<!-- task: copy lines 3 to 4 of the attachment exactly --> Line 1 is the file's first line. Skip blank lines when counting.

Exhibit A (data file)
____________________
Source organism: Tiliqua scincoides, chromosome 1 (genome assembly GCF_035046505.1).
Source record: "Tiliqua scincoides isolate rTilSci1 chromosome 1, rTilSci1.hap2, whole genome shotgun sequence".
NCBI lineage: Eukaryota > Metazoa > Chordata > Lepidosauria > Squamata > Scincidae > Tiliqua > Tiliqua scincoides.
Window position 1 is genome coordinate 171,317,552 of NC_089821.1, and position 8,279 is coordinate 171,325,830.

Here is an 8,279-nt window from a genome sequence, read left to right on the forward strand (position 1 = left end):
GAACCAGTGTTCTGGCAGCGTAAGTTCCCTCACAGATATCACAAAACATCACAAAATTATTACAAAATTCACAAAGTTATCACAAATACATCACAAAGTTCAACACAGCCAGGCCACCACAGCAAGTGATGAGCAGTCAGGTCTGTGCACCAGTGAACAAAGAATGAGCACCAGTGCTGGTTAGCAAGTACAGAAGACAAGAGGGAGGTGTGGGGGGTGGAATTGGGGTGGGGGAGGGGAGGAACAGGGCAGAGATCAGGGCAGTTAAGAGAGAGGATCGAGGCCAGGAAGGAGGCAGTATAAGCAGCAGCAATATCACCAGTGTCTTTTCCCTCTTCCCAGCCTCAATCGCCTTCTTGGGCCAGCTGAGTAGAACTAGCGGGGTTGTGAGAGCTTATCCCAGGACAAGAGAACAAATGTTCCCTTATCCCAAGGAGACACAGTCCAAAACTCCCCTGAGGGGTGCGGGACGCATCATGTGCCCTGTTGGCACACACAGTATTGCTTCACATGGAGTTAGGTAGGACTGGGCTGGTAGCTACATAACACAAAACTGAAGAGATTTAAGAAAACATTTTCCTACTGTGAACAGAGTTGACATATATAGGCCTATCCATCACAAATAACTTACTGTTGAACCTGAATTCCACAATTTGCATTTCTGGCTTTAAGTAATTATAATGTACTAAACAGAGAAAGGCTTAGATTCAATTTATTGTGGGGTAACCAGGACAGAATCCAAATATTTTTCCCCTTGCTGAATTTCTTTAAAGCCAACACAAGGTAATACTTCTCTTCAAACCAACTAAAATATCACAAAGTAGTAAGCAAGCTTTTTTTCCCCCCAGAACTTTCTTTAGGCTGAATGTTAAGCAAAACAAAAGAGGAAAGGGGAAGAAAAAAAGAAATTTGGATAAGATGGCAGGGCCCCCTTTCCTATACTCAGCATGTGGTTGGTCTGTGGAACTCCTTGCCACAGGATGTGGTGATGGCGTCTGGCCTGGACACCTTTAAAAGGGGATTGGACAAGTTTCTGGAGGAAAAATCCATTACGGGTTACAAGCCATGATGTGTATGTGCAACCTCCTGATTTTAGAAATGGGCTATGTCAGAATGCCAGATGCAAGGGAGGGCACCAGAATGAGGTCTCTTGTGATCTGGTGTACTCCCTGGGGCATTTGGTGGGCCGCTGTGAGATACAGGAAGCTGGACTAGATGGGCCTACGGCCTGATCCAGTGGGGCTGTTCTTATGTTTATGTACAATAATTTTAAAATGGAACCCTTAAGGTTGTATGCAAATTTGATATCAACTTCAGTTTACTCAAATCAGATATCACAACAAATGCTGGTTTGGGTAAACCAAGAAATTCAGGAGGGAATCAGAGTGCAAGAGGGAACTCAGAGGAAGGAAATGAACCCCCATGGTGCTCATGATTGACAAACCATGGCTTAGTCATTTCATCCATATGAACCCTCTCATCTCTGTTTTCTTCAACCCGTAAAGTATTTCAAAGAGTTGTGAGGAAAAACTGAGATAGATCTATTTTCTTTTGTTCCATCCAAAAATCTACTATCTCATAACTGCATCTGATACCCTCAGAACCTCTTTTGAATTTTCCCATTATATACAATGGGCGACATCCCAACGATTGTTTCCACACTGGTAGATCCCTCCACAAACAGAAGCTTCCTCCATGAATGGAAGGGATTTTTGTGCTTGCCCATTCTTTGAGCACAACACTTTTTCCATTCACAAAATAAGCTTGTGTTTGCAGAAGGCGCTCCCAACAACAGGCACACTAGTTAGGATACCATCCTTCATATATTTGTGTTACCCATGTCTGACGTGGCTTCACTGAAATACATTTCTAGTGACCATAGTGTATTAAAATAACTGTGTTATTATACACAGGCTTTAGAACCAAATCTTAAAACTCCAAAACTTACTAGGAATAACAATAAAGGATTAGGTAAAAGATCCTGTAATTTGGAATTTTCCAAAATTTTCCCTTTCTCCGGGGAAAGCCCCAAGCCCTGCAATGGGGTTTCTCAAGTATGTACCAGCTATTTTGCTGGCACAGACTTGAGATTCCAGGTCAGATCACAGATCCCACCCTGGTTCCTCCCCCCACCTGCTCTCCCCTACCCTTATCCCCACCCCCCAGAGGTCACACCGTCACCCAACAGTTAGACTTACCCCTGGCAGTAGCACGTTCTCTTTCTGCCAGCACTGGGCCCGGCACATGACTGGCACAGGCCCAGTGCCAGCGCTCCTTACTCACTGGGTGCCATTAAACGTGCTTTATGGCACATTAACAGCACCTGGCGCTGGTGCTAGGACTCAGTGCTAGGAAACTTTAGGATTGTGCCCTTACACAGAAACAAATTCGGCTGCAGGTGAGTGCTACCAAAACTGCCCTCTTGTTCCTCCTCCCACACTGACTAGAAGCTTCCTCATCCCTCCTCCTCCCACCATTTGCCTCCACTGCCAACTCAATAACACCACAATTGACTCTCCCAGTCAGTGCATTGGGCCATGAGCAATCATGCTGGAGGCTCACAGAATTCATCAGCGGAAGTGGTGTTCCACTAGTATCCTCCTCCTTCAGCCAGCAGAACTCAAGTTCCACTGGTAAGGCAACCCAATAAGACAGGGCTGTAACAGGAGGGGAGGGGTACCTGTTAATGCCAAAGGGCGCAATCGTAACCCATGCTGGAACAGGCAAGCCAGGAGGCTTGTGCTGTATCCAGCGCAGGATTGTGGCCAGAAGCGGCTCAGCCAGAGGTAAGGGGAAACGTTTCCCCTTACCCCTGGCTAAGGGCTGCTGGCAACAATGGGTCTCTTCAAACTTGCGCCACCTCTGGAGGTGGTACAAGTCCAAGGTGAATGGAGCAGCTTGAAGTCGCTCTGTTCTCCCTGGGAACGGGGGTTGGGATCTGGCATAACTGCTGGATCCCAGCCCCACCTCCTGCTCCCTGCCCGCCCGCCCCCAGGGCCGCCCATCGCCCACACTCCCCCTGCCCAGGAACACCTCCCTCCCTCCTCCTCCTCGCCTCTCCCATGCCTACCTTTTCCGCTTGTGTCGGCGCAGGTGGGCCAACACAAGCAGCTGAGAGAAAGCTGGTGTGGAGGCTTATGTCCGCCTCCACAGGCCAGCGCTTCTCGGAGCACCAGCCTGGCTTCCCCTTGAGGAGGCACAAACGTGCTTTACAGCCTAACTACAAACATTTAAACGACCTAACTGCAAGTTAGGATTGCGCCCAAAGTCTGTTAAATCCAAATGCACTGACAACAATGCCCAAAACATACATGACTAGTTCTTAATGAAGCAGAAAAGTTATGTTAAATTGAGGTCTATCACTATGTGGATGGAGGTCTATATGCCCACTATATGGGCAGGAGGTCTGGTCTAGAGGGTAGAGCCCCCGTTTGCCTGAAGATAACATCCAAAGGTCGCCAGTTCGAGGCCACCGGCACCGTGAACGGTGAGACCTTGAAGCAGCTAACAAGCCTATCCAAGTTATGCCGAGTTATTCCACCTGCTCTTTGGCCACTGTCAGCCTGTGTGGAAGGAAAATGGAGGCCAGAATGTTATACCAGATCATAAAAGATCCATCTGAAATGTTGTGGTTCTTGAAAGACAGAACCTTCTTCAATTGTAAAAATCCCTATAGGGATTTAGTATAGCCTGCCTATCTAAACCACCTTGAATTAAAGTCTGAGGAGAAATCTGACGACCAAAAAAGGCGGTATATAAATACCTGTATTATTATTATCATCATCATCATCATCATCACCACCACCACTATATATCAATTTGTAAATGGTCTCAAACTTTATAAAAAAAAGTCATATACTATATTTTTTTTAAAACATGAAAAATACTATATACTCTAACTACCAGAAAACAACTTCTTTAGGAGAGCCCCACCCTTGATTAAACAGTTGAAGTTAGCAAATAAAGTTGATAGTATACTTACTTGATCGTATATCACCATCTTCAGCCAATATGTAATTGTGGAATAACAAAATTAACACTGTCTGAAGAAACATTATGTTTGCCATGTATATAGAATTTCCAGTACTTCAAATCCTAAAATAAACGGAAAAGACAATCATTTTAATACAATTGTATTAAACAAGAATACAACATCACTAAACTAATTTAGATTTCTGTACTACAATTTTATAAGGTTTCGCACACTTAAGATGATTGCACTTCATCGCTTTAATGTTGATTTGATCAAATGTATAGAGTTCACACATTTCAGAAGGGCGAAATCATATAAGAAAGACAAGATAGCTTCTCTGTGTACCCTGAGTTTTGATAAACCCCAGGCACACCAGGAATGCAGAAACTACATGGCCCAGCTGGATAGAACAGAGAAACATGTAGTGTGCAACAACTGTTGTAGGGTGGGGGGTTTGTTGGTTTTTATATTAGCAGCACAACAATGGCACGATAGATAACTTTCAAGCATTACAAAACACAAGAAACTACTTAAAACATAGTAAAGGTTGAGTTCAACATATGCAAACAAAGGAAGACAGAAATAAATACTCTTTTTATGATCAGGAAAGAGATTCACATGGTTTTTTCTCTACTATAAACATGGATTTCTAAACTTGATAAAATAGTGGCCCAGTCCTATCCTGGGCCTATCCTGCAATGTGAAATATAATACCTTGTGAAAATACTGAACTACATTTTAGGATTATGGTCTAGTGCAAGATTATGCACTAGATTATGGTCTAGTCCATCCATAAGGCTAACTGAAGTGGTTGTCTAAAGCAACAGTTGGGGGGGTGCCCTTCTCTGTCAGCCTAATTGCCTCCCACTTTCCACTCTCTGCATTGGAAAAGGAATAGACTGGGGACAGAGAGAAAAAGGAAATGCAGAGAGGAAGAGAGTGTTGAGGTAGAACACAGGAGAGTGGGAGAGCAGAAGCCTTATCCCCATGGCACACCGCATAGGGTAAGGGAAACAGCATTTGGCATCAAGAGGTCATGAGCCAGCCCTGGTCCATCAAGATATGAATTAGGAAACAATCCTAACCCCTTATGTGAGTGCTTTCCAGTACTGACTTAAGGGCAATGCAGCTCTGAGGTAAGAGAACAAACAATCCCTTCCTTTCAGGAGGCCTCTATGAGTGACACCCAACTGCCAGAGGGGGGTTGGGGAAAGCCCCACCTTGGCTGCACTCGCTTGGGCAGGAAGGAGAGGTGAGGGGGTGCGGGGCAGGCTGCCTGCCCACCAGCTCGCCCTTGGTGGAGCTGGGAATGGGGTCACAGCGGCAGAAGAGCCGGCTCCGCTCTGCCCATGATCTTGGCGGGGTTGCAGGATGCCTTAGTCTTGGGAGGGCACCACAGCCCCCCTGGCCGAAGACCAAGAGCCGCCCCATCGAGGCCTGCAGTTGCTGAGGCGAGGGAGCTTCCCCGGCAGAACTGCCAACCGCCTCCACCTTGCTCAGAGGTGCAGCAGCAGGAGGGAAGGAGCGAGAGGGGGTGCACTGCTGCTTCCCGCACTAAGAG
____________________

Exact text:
NCBI lineage: Eukaryota > Metazoa > Chordata > Lepidosauria > Squamata > Scincidae > Tiliqua > Tiliqua scincoides.
Window position 1 is genome coordinate 171,317,552 of NC_089821.1, and position 8,279 is coordinate 171,325,830.